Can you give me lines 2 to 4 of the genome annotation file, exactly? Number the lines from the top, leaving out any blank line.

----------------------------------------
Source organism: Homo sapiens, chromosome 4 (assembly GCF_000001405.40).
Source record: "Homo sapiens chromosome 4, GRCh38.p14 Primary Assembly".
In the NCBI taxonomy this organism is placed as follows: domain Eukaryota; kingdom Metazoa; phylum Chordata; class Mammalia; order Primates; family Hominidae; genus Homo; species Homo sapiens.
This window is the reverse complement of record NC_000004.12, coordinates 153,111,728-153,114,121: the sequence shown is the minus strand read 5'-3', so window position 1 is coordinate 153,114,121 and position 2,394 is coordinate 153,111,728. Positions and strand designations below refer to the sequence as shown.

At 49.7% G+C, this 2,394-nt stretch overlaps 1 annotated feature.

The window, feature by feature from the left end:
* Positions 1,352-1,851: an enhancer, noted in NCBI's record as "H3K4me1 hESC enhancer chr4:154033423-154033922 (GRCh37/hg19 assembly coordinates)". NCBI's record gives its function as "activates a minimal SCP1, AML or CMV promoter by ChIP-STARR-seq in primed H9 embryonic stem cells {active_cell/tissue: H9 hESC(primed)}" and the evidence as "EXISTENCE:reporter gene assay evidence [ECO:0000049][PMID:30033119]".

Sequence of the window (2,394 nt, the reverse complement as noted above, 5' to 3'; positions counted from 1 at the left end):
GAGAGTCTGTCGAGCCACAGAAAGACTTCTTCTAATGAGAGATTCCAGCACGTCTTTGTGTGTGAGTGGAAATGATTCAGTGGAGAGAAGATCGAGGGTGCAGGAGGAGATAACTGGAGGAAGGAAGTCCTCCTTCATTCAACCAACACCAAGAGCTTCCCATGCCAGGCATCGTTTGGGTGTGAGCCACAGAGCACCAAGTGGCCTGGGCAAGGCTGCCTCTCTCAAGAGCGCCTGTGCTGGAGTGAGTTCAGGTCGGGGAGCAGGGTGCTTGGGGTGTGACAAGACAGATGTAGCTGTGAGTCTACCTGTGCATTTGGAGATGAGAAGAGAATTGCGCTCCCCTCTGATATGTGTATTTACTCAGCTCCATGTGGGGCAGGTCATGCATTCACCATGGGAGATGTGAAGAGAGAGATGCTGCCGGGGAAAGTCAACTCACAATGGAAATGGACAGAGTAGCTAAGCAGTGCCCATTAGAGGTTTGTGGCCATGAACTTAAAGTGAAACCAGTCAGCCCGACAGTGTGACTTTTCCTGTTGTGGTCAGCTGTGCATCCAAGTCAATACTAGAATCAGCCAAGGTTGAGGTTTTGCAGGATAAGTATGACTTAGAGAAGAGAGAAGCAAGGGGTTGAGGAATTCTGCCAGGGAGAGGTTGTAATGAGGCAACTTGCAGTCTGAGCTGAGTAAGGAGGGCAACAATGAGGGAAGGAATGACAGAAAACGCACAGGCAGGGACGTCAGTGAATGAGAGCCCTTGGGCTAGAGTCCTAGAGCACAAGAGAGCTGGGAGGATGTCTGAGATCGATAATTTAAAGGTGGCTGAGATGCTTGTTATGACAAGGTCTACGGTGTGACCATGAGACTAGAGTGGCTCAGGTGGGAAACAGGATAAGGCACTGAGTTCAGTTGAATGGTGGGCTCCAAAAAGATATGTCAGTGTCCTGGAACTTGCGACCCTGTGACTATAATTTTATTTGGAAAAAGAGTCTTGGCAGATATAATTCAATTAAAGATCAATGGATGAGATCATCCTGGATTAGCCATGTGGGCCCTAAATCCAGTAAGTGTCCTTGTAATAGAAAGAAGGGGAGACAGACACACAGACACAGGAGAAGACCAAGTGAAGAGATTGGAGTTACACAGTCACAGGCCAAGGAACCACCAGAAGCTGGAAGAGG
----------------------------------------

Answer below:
Source record: "Homo sapiens chromosome 4, GRCh38.p14 Primary Assembly".
In the NCBI taxonomy this organism is placed as follows: domain Eukaryota; kingdom Metazoa; phylum Chordata; class Mammalia; order Primates; family Hominidae; genus Homo; species Homo sapiens.
This window is the reverse complement of record NC_000004.12, coordinates 153,111,728-153,114,121: the sequence shown is the minus strand read 5'-3', so window position 1 is coordinate 153,114,121 and position 2,394 is coordinate 153,111,728. Positions and strand designations below refer to the sequence as shown.